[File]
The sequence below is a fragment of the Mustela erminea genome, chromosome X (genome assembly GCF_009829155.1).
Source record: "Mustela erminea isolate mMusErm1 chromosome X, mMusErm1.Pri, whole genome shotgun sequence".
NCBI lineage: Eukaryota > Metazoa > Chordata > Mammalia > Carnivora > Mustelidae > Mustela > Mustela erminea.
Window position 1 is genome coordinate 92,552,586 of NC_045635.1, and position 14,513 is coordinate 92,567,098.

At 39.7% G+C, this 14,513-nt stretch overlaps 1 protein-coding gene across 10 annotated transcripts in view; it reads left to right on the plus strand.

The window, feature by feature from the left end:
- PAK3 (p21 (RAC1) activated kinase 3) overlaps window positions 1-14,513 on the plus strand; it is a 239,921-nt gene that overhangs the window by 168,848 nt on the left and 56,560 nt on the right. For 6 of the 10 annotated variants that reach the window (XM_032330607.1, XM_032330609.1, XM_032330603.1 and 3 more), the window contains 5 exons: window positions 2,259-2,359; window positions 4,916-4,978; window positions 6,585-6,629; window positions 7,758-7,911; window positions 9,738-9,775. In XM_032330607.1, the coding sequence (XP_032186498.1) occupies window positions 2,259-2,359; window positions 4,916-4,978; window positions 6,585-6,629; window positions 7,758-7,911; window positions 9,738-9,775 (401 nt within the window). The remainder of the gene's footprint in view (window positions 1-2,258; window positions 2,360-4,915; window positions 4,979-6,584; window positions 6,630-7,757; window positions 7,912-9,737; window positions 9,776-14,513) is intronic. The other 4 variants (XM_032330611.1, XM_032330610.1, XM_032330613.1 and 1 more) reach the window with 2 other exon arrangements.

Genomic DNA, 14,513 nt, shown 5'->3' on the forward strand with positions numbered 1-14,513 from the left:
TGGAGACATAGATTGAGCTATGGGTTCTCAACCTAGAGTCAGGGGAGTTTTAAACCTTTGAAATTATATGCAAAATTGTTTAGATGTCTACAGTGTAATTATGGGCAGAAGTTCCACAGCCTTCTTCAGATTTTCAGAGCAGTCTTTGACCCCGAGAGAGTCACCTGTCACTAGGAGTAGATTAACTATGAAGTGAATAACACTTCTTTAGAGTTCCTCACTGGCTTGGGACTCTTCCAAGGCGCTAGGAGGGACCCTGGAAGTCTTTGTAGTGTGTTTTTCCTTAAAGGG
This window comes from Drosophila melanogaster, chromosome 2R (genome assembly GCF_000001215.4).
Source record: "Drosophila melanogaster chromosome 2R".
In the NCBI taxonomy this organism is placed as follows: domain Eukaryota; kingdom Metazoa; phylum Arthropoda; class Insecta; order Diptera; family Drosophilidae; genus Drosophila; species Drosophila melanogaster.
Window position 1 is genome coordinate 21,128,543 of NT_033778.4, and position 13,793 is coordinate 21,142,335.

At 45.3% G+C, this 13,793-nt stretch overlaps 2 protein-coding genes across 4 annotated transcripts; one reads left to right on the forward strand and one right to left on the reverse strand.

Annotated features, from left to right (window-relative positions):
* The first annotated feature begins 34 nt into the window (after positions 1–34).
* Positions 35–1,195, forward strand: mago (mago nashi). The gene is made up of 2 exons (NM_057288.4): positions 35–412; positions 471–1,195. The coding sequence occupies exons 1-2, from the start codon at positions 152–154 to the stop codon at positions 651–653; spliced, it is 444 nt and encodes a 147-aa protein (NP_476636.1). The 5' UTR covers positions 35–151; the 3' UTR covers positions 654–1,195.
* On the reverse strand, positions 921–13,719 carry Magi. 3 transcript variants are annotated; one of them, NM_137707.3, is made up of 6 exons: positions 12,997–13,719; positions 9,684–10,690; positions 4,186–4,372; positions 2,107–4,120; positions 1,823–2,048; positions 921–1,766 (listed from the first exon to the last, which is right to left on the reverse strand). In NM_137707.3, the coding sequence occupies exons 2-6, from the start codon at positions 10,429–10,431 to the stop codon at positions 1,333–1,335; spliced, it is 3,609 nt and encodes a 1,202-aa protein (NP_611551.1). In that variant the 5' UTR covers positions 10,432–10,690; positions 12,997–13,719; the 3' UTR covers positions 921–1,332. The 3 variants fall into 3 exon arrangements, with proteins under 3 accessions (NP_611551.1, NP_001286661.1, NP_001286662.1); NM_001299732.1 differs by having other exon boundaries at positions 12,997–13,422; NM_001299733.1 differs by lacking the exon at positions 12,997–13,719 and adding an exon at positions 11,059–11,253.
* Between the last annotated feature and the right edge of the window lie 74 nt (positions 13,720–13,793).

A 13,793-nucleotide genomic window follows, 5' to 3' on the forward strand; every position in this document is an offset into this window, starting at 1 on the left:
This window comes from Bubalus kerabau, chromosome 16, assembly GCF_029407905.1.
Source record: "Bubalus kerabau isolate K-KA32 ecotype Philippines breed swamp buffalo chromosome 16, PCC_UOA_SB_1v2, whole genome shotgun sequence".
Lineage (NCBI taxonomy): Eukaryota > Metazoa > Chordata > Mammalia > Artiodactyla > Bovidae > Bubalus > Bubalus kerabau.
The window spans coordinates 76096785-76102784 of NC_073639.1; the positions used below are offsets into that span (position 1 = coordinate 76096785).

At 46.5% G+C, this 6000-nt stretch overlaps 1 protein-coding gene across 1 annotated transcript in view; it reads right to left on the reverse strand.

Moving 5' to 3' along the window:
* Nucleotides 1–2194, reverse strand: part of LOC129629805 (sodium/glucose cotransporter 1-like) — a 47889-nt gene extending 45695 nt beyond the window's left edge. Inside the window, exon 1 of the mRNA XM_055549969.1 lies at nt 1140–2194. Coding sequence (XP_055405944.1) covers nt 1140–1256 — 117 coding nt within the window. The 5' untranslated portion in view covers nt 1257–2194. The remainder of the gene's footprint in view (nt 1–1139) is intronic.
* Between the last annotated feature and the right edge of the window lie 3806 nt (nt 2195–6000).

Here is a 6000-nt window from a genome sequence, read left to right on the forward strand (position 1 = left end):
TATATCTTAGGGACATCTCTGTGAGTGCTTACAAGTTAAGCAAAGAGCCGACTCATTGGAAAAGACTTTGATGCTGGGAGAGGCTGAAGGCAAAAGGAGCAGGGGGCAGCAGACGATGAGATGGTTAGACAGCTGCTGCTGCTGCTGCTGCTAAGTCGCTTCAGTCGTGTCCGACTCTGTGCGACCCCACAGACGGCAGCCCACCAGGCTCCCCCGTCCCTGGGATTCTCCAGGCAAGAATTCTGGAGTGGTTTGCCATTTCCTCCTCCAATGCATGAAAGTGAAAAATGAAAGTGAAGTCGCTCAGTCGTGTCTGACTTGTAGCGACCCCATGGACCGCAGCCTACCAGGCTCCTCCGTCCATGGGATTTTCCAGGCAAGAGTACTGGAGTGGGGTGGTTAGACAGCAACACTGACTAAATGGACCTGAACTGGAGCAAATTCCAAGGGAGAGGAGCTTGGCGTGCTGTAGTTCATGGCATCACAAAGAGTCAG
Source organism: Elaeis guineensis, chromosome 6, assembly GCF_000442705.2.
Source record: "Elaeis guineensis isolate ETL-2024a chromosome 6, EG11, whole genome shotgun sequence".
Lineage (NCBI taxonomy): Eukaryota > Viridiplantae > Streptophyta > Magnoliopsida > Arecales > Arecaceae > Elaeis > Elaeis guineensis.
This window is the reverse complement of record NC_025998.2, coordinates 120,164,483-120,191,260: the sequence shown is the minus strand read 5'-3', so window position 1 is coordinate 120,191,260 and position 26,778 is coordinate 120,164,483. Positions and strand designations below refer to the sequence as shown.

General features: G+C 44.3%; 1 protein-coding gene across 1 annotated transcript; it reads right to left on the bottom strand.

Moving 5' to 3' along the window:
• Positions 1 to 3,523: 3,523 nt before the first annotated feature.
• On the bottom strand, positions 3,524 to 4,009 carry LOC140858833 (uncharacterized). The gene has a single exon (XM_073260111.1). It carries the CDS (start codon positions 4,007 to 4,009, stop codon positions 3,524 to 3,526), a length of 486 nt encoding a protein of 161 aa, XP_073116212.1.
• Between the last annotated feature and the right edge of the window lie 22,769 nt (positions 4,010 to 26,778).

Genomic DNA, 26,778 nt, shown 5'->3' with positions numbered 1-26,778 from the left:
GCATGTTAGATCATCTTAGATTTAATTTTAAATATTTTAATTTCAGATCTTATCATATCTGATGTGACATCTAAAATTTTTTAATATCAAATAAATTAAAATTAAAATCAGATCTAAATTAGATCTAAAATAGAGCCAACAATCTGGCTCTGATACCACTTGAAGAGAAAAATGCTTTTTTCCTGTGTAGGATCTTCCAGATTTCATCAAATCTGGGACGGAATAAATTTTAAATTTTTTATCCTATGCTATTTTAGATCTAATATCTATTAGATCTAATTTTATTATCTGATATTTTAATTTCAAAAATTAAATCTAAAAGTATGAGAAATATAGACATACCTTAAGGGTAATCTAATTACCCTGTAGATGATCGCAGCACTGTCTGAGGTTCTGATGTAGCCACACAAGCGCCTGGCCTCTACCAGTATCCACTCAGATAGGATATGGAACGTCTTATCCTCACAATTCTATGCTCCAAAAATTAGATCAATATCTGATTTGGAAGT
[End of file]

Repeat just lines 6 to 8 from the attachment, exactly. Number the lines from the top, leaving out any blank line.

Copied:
The window, feature by feature from the left end:
- PAK3 (p21 (RAC1) activated kinase 3) overlaps window positions 1-14,513 on the plus strand; it is a 239,921-nt gene that overhangs the window by 168,848 nt on the left and 56,560 nt on the right. For 6 of the 10 annotated variants that reach the window (XM_032330607.1, XM_032330609.1, XM_032330603.1 and 3 more), the window contains 5 exons: window positions 2,259-2,359; window positions 4,916-4,978; window positions 6,585-6,629; window positions 7,758-7,911; window positions 9,738-9,775. In XM_032330607.1, the coding sequence (XP_032186498.1) occupies window positions 2,259-2,359; window positions 4,916-4,978; window positions 6,585-6,629; window positions 7,758-7,911; window positions 9,738-9,775 (401 nt within the window). The remainder of the gene's footprint in view (window positions 1-2,258; window positions 2,360-4,915; window positions 4,979-6,584; window positions 6,630-7,757; window positions 7,912-9,737; window positions 9,776-14,513) is intronic. The other 4 variants (XM_032330611.1, XM_032330610.1, XM_032330613.1 and 1 more) reach the window with 2 other exon arrangements.

Genomic DNA, 14,513 nt, shown 5'->3' on the forward strand with positions numbered 1-14,513 from the left: